This comes up in every SAT Info session I lead. Should we just stop teaching geometry? All Algebra? Could geometry become a senior-level elective? If it’s not going to be on the SAT, then what?

These questions reflect a variety of misconceptions about the role of testing in curriculum decisions. In fact, these are the same misconceptions that are driving an awful lot of the decisions that are being made. And in this case, I think there’s more at risk than simply over-testing our students.

It would be a real shame to see Geometry become seen as an unnecessary math class. Because it’s not.

And to illustrate that, I’m going to tell you a story about a conversation I had with my daughter. She’s 6.

She wanted to try multiplication. She’d heard the older kids at school talking about it. So, I taught her about it and let her try some simple problems to see if she understood. And she did, for the most part.

So, I started to not only make the numbers bigger, but also reverse the numbers for some problems that she’d already written down. She had already computed 2 x 3, and 4 x 2, and 5 x 3, but what about 3 x 2, and 2 x 4, and 3 x 5. Were those going to get the same answers as their reversed counterparts?

She predicted no. So, I told her to figure them out to show me if her prediction was right or wrong. To her surprise, she found that switching the factors doesn’t change the product.

“Daddy… why does that happen? It should change, shouldn’t it?”

Translation: Daddy, how do you prove the Commutative Property of Multiplication?

How would you prove it?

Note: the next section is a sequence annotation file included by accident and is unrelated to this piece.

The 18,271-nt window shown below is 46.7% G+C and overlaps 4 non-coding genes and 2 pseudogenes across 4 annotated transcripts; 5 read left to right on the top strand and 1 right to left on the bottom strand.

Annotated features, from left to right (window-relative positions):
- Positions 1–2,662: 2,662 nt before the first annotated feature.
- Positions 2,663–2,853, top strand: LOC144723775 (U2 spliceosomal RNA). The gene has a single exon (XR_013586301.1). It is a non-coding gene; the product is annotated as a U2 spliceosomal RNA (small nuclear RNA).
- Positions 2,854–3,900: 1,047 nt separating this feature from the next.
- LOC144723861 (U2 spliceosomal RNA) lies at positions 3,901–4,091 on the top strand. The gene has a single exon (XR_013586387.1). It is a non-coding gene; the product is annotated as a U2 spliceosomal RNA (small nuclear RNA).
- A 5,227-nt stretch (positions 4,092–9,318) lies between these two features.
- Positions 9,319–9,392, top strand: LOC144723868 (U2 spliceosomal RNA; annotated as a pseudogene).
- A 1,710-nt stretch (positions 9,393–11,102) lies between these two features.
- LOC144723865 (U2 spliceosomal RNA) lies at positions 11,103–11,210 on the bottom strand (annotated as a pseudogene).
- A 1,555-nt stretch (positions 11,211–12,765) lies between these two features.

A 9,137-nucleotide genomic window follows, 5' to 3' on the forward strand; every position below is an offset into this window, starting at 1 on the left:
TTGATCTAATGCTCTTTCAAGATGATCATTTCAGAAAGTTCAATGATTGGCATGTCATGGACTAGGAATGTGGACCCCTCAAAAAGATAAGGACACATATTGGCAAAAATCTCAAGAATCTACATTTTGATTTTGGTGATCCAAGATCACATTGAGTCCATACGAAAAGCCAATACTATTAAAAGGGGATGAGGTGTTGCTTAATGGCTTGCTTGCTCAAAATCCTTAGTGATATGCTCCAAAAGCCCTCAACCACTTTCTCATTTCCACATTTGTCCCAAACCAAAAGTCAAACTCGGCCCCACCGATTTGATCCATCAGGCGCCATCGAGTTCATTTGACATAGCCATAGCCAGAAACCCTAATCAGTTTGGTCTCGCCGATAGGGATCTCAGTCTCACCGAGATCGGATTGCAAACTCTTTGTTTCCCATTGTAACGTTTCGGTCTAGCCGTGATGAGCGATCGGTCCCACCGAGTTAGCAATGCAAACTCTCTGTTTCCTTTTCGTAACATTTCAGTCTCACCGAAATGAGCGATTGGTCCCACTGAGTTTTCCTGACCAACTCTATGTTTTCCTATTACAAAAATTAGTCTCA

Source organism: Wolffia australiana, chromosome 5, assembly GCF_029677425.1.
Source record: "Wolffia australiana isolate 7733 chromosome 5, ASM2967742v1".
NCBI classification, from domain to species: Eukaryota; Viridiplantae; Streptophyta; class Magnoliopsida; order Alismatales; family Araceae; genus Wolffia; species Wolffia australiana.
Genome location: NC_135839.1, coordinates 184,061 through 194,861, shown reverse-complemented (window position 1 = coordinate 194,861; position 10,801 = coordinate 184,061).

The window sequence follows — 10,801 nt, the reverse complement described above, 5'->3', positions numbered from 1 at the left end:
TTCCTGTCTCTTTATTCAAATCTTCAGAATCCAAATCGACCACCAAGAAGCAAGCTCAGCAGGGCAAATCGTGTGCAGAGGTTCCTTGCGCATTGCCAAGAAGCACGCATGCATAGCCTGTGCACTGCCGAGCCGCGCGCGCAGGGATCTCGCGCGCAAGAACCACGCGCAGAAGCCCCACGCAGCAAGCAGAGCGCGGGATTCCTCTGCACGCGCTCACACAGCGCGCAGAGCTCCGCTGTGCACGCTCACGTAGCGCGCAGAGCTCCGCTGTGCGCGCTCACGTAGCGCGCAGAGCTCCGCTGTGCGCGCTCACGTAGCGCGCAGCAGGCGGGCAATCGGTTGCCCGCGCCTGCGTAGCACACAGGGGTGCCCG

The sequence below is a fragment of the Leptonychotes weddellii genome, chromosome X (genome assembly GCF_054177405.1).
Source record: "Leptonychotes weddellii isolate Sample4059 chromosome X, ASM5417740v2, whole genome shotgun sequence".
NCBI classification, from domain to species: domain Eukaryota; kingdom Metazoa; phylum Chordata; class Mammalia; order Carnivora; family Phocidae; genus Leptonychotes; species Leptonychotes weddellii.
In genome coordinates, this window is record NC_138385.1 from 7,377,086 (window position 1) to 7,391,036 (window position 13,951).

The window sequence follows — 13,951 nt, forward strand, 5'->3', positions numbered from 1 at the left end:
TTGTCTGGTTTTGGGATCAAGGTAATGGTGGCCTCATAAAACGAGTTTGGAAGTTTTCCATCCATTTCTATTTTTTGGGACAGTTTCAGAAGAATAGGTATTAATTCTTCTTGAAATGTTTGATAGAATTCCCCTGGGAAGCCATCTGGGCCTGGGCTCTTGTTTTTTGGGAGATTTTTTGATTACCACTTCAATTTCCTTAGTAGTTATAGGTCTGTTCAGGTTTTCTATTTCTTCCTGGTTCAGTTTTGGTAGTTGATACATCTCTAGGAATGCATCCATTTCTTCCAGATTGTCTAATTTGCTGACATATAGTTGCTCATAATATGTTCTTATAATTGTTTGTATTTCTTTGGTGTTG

The geometry teacher in me thinks about area when I see two numbers multiplied. We can model (and often do) multiplication as an array. It’s just a rectangle, right? A rectangle with an area that is calculated by it’s length and width being multiplied.

What happens if we rotate the rectangle 90 degrees about it’s center point? Now it’s length and width are switched, but it’s area isn’t. Because rotations are rigid motions. The preimage and image are congruent. Congruent figures have the same area.

If l x w = A, then w x l = A. 

Geometry helps prove this. Geometry also helps support a variety of other algebraic ideas like transformations of functions within the different function families. Connections between slope and parallel and perpendicular lines. There’s also the outstanding applications of algebraic concepts that geometric situations can provide. Right triangle trig, for example, is often a wonderful review of writing and solving three variable formulas involving division and multiplication. (A consistent sticking point for lots of math learners.)

As a teacher who spent years watching how Geometry presents such an environment for real, effective and powerful mathematical growth, eliminating it will leave a lot of holes that math departments are used to geometry content filling.